What is at stake though is not a specific policy agenda, but a more fundamental vision of the kind of political party that Labour should be. On the one hand, the majority of the PLP and their supporters, retain the aspiration of a majority Labour Government structured around a credible PLP able to draw support from a wide range of voters. On the other, there is the Corbynist vision of a political movement grounded in radical, participatory democracy which maintains an authentic socialist option in British politics even if this cannot achieve majority electoral support. To its critics, the failures of the PLP’s stance are writ large in the legacy of a war in Iraq in which a Parliamentary Party ignored its grassroots base to pursue a disastrous course of action. Critics of the Corbynist vision will argue that a Party shaped by the pre-occupations of a left-wing activist base risks becoming a narrow sectarian movement, intolerant of political opponents and detached from the real problems of policy-making. Both sets of criticisms are worth reflecting on.

It is these ultimately irreconcilable visions of the future of the Party that underpin the current ferocity of its internal conflict. The PLP and its supporters are terrified of the prospect of a permanently unelectable Party, no longer able to exert any meaningful influence during a crucial period of our national politics. Supporters of Jeremy Corbyn are equally dismayed at the prospect of losing a Party that has, for many of them, finally become a political movement with which they feel their deepest convictions are expressed.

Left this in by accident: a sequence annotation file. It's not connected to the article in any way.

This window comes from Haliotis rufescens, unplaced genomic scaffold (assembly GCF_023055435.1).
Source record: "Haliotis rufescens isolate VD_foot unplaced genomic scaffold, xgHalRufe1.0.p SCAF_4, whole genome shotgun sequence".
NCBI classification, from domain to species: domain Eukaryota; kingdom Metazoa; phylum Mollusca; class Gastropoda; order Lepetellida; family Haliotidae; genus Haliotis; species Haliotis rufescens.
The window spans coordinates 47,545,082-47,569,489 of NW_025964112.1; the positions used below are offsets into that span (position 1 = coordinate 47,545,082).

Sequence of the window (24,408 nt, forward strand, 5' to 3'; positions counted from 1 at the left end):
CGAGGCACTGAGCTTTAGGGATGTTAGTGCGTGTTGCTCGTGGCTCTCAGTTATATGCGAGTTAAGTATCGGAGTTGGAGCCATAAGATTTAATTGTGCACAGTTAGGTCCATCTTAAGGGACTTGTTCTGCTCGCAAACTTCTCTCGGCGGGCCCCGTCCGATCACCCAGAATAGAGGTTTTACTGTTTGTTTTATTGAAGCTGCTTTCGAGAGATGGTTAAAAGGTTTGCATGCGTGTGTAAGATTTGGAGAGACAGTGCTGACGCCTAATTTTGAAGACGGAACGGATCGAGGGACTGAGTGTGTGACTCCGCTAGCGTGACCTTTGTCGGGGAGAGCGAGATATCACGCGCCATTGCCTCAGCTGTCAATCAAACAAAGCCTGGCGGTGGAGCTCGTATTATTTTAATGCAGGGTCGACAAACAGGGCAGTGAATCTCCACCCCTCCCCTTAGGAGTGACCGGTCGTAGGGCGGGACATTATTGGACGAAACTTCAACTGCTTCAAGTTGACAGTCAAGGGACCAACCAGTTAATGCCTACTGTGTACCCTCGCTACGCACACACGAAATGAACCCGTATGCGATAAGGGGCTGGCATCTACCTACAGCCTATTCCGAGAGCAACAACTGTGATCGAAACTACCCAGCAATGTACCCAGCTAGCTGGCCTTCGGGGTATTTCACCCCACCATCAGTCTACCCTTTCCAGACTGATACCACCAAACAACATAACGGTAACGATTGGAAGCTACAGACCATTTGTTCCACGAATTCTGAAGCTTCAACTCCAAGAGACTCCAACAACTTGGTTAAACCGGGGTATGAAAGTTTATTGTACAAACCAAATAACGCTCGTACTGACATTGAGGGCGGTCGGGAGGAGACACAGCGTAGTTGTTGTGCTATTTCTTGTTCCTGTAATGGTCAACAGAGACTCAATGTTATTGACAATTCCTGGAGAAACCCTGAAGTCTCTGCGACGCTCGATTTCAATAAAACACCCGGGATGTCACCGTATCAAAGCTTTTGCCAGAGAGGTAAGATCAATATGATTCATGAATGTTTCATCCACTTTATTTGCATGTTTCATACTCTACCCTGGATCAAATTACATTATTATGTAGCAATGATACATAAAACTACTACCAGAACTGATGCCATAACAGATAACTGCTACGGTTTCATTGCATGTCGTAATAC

The conflict will persist if we continue to think that only one of these political options can emerge out of the current Party. If both sides struggle to retain control of the name ‘Labour’, then this really is a zero-sum game in which a final resolution will come after much more energy and pain has been expended as one side achieves a deeply bruising internal political victory over the other. But if the struggle now is really over the Labour ‘brand’, the wider country will rightly judge the Party harshly over its self-indulgence in fighting over issues of political identity and organisational structure when far more urgent problems are at hand.

The solution, it seems clear now, must be to accept that these irreconcilable political projects need to find separate organisational structures. Managing this divorce constructively will require leadership and maturity from both sides, and the willingness to accept the losses that this will inevitably entail. But like any divorce, the way in which it is conducted will profoundly shape future relationships. From my side of that divide, I want a political future in which collaboration is still possible with those who support the Corbynist project on the many issues that we both care about, not for these relationships to be poisoned for years by on-going rancour. My hope is that those charged with the immensely difficult challenge of working these issues through can find the vision, generosity and boldness to make this possible.

Gordon Lynch